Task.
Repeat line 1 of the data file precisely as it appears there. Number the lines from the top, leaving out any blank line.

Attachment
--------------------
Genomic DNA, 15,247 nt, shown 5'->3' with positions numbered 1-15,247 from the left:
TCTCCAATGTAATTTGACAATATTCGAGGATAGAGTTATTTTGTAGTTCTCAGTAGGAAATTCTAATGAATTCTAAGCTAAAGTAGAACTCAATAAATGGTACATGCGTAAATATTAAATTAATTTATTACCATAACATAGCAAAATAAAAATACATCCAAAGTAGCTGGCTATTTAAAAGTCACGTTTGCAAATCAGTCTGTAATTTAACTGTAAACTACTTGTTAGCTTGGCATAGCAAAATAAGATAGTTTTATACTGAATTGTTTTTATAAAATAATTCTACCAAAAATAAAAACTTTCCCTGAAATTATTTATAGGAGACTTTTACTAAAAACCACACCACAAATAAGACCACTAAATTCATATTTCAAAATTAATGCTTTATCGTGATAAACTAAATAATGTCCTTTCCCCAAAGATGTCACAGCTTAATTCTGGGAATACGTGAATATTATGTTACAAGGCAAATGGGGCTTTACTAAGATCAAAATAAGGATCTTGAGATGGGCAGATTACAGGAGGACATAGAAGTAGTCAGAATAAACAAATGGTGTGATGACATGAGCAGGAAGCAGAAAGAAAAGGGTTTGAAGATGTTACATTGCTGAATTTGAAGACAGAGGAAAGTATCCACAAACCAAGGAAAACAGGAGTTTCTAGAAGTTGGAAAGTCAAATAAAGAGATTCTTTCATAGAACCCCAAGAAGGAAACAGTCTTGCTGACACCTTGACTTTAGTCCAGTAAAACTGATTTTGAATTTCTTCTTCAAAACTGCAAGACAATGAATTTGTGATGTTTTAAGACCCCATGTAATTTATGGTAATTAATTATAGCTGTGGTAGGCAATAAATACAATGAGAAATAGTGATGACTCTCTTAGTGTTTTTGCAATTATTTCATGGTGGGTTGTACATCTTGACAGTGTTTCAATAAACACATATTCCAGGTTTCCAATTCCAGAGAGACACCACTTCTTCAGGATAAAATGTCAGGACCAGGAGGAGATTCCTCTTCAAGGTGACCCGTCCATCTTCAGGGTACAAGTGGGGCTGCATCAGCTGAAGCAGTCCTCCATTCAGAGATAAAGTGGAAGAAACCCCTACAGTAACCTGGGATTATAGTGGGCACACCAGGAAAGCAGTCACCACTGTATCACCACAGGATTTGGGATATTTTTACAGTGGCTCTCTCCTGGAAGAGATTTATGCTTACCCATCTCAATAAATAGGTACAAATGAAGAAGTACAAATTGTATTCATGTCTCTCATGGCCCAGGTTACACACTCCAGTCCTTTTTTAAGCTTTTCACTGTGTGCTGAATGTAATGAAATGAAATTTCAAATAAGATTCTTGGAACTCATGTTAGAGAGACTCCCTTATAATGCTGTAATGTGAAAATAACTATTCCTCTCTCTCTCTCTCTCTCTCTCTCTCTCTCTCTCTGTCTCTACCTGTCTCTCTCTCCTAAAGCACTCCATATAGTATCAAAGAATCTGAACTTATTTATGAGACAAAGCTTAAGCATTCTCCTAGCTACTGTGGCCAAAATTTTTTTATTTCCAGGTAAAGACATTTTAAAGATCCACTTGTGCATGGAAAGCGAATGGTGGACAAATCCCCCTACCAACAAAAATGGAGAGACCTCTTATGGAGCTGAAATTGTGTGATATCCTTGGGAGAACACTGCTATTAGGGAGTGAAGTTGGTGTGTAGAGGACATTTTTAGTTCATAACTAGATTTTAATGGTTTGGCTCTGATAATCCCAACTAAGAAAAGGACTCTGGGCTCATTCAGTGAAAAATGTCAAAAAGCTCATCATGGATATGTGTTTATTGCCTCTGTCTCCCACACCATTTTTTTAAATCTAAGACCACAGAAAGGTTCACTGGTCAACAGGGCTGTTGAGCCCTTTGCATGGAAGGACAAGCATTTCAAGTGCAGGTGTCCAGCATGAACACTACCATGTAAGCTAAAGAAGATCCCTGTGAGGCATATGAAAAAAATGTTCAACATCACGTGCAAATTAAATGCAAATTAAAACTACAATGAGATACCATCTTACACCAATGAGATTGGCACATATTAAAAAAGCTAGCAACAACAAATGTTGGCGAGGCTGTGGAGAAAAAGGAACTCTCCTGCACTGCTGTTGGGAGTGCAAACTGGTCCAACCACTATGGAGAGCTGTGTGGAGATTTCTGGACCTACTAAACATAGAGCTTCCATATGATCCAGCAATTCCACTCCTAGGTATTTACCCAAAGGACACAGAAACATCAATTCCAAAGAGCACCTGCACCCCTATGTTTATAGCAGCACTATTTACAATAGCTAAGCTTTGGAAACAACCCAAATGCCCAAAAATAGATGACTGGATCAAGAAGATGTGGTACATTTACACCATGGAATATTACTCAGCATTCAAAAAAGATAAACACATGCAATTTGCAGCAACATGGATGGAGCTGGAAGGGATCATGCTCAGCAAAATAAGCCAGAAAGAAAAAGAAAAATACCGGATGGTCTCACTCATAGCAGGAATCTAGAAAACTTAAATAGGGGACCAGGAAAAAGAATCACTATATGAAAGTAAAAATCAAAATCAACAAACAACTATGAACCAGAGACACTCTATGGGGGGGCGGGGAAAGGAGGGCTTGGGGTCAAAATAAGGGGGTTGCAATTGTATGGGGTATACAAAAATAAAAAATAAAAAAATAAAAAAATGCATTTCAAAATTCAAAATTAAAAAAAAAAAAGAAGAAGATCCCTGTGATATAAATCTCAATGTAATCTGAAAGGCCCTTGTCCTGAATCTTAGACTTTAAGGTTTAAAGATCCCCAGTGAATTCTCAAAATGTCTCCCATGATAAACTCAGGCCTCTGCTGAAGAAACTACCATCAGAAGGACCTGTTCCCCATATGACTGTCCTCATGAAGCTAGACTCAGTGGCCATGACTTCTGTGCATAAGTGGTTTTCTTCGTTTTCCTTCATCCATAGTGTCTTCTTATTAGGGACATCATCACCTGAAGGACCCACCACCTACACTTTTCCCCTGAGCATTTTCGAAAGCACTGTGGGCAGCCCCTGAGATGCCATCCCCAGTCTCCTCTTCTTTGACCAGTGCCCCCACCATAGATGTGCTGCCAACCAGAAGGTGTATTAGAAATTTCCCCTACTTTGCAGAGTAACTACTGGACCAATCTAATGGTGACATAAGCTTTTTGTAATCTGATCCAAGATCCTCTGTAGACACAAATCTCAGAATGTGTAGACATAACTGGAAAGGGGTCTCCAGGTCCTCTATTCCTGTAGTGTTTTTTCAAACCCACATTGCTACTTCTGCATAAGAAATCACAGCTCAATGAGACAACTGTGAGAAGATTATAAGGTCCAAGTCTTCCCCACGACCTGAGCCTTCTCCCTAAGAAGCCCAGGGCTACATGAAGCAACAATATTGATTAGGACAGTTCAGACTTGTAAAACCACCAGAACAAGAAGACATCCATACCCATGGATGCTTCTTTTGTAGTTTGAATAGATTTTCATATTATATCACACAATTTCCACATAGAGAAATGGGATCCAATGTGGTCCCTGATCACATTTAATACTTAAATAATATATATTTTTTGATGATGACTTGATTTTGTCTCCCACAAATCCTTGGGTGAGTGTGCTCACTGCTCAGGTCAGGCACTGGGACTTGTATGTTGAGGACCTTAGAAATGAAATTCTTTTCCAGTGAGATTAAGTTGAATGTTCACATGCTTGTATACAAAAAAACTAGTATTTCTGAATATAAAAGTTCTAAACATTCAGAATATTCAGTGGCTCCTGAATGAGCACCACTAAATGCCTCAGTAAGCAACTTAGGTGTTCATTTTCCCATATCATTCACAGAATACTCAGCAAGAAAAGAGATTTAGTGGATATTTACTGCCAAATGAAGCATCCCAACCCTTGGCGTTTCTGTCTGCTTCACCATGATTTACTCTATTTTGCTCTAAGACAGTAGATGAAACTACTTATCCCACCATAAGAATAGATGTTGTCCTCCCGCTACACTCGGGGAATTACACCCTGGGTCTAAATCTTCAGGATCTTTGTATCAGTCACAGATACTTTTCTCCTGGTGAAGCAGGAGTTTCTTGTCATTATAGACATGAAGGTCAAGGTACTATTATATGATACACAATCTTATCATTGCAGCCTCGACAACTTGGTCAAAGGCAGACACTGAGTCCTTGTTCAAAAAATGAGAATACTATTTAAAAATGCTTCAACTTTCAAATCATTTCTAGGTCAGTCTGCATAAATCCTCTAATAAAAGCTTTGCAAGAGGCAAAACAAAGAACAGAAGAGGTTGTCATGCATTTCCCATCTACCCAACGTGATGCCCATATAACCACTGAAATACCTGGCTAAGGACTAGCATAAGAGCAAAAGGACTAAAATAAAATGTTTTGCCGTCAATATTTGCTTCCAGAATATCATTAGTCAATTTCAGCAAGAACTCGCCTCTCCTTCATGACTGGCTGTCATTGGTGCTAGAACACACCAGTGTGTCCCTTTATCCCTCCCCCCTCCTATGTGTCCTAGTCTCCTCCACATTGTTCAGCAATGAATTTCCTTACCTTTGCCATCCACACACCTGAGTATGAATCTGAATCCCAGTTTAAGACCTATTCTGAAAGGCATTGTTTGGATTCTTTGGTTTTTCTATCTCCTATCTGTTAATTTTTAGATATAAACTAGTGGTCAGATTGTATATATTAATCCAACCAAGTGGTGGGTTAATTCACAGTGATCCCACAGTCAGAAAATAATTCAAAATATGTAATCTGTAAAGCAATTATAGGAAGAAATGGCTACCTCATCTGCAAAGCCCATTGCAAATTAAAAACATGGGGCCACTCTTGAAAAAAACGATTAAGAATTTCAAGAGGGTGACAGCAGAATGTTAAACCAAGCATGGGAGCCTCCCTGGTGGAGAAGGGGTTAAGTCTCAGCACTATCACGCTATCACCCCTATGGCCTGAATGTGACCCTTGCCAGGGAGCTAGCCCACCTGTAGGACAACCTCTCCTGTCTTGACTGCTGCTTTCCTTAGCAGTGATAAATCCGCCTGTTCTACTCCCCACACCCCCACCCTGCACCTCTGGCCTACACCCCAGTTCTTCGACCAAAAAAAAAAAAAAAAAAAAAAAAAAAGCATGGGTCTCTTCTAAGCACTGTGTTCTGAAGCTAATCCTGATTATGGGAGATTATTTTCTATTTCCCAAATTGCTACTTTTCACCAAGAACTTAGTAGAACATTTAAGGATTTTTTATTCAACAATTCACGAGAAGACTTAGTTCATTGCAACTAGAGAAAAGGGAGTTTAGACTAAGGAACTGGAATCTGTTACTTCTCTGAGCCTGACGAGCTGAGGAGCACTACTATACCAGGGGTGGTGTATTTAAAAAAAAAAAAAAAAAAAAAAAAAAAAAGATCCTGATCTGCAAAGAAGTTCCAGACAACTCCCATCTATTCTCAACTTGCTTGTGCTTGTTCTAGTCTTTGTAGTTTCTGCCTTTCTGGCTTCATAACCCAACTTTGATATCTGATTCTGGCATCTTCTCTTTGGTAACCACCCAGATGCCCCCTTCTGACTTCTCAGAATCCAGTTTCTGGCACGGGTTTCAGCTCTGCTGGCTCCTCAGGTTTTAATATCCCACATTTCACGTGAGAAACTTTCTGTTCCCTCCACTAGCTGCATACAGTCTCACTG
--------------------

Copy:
Genomic DNA, 15,247 nt, shown 5'->3' with positions numbered 1-15,247 from the left: